Monday, April 27, 2015

Write Away: W is for Warrant

Here we are in the final stretch for mystery terms in the 2015 April A-Z Blog Challenge. It is satisfying to know I’m going to complete the challenge again. And congratulations to the 1500+ other hardy souls who are also on their way to the finish line.

Warrants appear in lots of TV shows, movies and books, but they are sort of rushed and not often explained. When identified as to type of warrant or the process to get the warrant or even why a warrant is needed, little info is given because that’s not the exciting part of the story, right? But knowing the information allows you to sprinkle in accurate information and details so you do a public service by educating your readers.

In the justice system, a warrant is a document giving the police (or other body in the justice system) authority to arrest someone, search an area, or execute some other need in the justice system (like extradition or failure to appear in court).

To obtain a warrant, police submit to a judge or magistrate an under-oath written affidavit documenting facts of a probable crime. The affidavit names the person of interest. The judge/magistrate reviews the information and issues the warrant or not. If the description is too general, the warrant will not be issued. “Probable cause” requires specificity. Probable cause means that given the stated facts and circumstances a reasonable person would think the suspect guilty of the crime.

Sometimes clerical errors appear in warrants. These will not obviate the warrant and while they should be cleared up when first noticed by the suspect, sometimes the suspect does not see the warrant. Such errors are cleared up later.

The types of no-knock and knock-and-announce warrants are: arrest (bench) warrant, search warrant, civil warrant, state and federal warrants, anticipatory warrants, seizure warrants, extradition warrants, and nighttime warrants. The most common warrants are arrest and search and those are explained in some detail further down.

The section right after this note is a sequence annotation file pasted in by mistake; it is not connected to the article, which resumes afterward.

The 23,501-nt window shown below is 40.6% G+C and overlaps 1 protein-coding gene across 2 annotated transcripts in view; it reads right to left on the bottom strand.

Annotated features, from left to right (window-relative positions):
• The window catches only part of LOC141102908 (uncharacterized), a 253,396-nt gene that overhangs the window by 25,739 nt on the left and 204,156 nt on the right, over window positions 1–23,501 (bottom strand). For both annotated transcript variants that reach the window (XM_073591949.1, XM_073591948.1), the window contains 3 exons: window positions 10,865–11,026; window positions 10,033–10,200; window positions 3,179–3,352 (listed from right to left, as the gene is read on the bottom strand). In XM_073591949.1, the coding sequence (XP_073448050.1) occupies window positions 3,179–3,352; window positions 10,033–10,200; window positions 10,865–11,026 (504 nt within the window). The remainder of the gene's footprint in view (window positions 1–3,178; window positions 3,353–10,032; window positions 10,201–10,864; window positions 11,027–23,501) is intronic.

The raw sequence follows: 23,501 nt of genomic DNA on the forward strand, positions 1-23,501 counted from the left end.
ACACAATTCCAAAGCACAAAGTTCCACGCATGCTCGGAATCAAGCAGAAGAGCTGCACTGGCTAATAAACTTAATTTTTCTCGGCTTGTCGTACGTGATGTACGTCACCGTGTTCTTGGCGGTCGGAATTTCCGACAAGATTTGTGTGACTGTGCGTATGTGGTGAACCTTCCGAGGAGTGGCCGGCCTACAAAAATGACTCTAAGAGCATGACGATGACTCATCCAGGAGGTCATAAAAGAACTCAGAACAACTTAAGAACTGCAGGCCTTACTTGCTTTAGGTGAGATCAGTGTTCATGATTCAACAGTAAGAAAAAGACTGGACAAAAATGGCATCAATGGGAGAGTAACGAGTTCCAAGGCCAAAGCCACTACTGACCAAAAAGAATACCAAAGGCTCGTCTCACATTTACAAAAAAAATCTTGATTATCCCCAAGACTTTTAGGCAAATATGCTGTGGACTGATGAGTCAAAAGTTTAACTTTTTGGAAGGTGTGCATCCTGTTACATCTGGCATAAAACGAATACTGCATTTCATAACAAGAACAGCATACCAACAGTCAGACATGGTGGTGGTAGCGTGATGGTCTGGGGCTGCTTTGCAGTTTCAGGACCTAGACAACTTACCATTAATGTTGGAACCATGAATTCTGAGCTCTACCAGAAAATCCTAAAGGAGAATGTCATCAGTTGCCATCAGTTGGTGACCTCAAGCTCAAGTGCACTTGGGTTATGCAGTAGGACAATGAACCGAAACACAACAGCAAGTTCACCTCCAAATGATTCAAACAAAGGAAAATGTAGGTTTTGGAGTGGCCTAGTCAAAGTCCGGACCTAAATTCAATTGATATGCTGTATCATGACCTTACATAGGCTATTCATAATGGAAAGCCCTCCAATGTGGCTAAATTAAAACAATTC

Anticipatory warrants are issued for execution at a specified future date. Seizure warrants are reserved for confiscation of materials or stored data. Federal warrants are issued to federal agents. State warrants are granted to or on behalf of the state. Extradition warrants ask to arrest a fugitive in another state or country and dispossessory warrants are used to evict a tenant. Nighttime warrants are for a specified evening time period.

Arrest warrants, or bench warrants, are typically issued prior to an arrest. They allow police to arrest a suspect and hold the suspect in custody until trial. An arrest warrant must include: the suspect’s name/and or specific description so the right person is being arrested, description of the crime, an order to arrest, and the judge/magistrate’s signature.

Generally speaking, police cannot break into a home to arrest someone; they must “knock-and-announce” who they are. If not let in voluntarily, the police may enter forcibly. There are exceptions to “knock-and-announce” (allowing police to enter forcibly without knocking and announcing): if there is evident danger, evidence might be destroyed, or the suspect might escape. The person being arrested can request to see the warrant.

Search warrants allow law enforcement officers to search people or private property to gather evidence of criminal wrongdoing. These warrants have to specify the person and/or property for which the warrant is sought. A sworn affidavit is required for issuance. If other incriminatory evidence is revealed during the execution of the warrant, an additional warrant can be obtained for the new evidence.

Civil warrants are generally the purview of small claims court as someone tries to recover personal property wrongfully obtained. Plaintiffs have to pay filing fees and sheriff fees to serve a civil warrant. The civil warrant must include the defendant’s name and address, claim amount, and the basis for making the request for the warrant.

When creating scenes of seeking or serving warrants, make sure you have the lingo and actions right for the kind of warrant you are serving. Don’t have an FBI guy serving a civil or dispossessory warrant!

What is Frieda going to do with Mort gone? Read on in “The List”.

When she awoke the next morning, later than normal, Frieda pulled herself out of bed feeling drugged. Maybe it was the extra wine last night sans food, maybe the night-long thrashing about, maybe the incessant sound of the damnable pounding surf. Whatever.
            She threw her exercise mat down on the floor and went into her routine, so practiced she didn’t need to count reps anymore. Her body let her know with each exercise when it was time to switch to the next. Shower. Dress in silk pants suit. Black coffee. Half a bagel with a schmear. And then back to the typewriter.
            Something niggled about her conversation with Mort the day before. He had a wrong-headed view of her. He imputed someone else’s personality to her. Who was it? It was driving her crazy.


  1. Hi there - I wasn't aware of the “knock-and-announce” rule. I suppose there are variations depending upon how severe the crime was.
    @dino0726 from 
    FictionZeal - Impartial, Straighforward Fiction Book Reviews

  2. I'm hoping she learns what the niggle is before it's too late! ~Liz My blog is at: Blogger will take you to the wrong site.